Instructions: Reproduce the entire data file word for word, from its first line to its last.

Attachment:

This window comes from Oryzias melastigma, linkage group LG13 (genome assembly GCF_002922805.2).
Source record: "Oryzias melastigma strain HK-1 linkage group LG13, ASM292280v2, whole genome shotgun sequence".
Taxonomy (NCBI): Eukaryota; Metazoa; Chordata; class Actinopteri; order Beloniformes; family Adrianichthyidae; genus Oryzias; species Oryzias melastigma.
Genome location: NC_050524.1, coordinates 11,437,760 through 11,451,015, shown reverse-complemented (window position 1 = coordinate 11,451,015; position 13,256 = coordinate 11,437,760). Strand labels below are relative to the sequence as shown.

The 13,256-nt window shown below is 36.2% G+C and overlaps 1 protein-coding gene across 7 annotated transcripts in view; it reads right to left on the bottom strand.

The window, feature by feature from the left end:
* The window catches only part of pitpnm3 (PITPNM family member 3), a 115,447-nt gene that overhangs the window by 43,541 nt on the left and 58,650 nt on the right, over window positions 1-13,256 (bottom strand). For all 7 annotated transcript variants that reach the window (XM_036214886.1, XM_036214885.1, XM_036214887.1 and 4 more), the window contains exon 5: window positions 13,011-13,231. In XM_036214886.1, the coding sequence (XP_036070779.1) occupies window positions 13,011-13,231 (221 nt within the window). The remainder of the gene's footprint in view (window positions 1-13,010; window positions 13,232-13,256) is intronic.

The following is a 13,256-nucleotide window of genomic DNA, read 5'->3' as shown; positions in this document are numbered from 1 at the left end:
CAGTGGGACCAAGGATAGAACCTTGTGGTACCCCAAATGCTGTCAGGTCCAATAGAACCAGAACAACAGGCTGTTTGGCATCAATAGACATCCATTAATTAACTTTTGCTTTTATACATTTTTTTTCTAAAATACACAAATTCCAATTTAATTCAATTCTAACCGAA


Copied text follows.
This window comes from Oryzias melastigma, linkage group LG13 (genome assembly GCF_002922805.2).
Source record: "Oryzias melastigma strain HK-1 linkage group LG13, ASM292280v2, whole genome shotgun sequence".
Taxonomy (NCBI): Eukaryota; Metazoa; Chordata; class Actinopteri; order Beloniformes; family Adrianichthyidae; genus Oryzias; species Oryzias melastigma.
Genome location: NC_050524.1, coordinates 11,437,760 through 11,451,015, shown reverse-complemented (window position 1 = coordinate 11,451,015; position 13,256 = coordinate 11,437,760). Strand labels below are relative to the sequence as shown.

The 13,256-nt window shown below is 36.2% G+C and overlaps 1 protein-coding gene across 7 annotated transcripts in view; it reads right to left on the bottom strand.

The window, feature by feature from the left end:
* The window catches only part of pitpnm3 (PITPNM family member 3), a 115,447-nt gene that overhangs the window by 43,541 nt on the left and 58,650 nt on the right, over window positions 1-13,256 (bottom strand). For all 7 annotated transcript variants that reach the window (XM_036214886.1, XM_036214885.1, XM_036214887.1 and 4 more), the window contains exon 5: window positions 13,011-13,231. In XM_036214886.1, the coding sequence (XP_036070779.1) occupies window positions 13,011-13,231 (221 nt within the window). The remainder of the gene's footprint in view (window positions 1-13,010; window positions 13,232-13,256) is intronic.

The following is a 13,256-nucleotide window of genomic DNA, read 5'->3' as shown; positions in this document are numbered from 1 at the left end:
CAGTGGGACCAAGGATAGAACCTTGTGGTACCCCAAATGCTGTCAGGTCCAATAGAACCAGAACAACAGGCTGTTTGGCATCAATAGACATCCATTAATTAACTTTTGCTTTTATACATTTTTTTTCTAAAATACACAAATTCCAATTTAATTCAATTCTAACCGAA